around yourself (nice slow controlled hovering circles). Before
you try a stall turn for real, on the sim you should be doing
loops and rolls, in all different directions, and also set up
with different winds making many permutations, all of which you
must be 100% proficient at on the simulator never pushing the
wrong stick. The pirouetting loop took me about 2 hours to do
one, but another 8 hours to do them without ever crashing (unless
trying it in a new way).
an escape route and practise it on the sim before trying for real,
try it on the sim with a more powerful quicker model and also
with a slowler, heavier model. Also try with the gyro turned as
low as you can. Now I had an XL 60 once, and it was the helicopter
I first did a piroetting loop with back in May 1995. The piroetting
loop is a very risky stunt, and you may think no use to an f3c
pilot, well it was to me, because I had been practising it on
the simulator long before I tried it for real, and all that practise
came in to play before I did a real one. I won't go into background
detail too much, but my xl wasn't a very good one, and ate lots
of money and time. On the plus side it had over 50 hours flying
before it first crashed and that was mostly 3d flying, but it
did have several mechanical failures so had a tendency to fall
out the sky. There I was one day doing a low level 540 stall turn
(low level is traveling flips at 3-10ft and pullouts of loops
or stall turns etc at 8ft), when just as the model was knife-edge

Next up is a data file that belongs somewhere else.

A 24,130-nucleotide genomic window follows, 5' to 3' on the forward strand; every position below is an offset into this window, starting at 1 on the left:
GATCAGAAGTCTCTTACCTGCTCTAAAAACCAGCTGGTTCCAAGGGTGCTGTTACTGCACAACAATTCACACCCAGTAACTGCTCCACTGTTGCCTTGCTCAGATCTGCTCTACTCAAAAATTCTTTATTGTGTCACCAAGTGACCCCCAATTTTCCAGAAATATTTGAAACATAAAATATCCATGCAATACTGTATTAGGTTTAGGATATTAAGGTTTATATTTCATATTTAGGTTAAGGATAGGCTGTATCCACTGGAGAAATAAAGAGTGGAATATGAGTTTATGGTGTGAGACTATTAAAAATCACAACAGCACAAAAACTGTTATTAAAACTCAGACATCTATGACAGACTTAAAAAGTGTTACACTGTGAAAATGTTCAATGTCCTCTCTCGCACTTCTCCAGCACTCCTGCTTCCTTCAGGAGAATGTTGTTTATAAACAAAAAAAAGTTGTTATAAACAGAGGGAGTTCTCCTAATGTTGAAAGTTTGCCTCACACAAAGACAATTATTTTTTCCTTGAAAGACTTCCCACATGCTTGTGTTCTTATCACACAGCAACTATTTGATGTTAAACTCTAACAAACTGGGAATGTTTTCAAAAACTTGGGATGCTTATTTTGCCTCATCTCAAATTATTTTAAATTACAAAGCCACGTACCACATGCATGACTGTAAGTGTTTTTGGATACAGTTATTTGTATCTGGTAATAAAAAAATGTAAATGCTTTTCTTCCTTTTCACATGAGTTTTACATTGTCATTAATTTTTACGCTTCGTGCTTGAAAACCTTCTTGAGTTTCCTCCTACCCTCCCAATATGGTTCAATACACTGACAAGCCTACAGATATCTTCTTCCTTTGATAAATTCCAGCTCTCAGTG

doing the 540 the tail pitch control wire snapped, causing the
tail to start spinning round at warp factor 9, against the main
rotor torque. I often practised pirouettes (and piroetting flips)
as fast and slow as possible on the simulator, and that practise
came into play to get the heli down in one piece - in fact it
came down so smooth no one knew there was a problem!!
So the first
big gem of knowledge is to use a simulator, and not just for 10
minutes here and there, but as a structured learning tool. You
should always be pushing your flying on to new levels as you achieve
each goal with 100% success. Always try each trick in all different
permutations. Intially anything new should be very frusting and
seammingly impossible, but after and hour or ten, it should get
better and better, you know your learning as you push the wrong
stick less and less. This is all to get 100% confidence so when
your flying your mind NEVER thinks what stick to push, it just
happens, and you push the right one everytime - if you stop to
think, you fluster, and you push the wrong one.
A big question
is which simulator - I'd say the one you have first, but if buying
today, get a second hand aerochopper, with ver2 of the software:
a: its cheap now, b: its still the best - aerochopper is the only
simulator that gives spacial awareness. Its no coincidence that
Guilliaume Hastoy (a great piroetting 3d pilot) learnt his craft
on aerochopper, it's the only one that really lets you learn and
then relate that spacially to the real model. I know so many think
the newer sims are the ones to have, but most of those people
originally had aerochopper (learnt nothing with it, because they
didn't use it), sold aerochopper for csm (learnt nothing with
it, because they didn't use it), sold csm for realflight (won't
learn nothing with it, because they will sell it before they use
it . . . . . . .).
I would take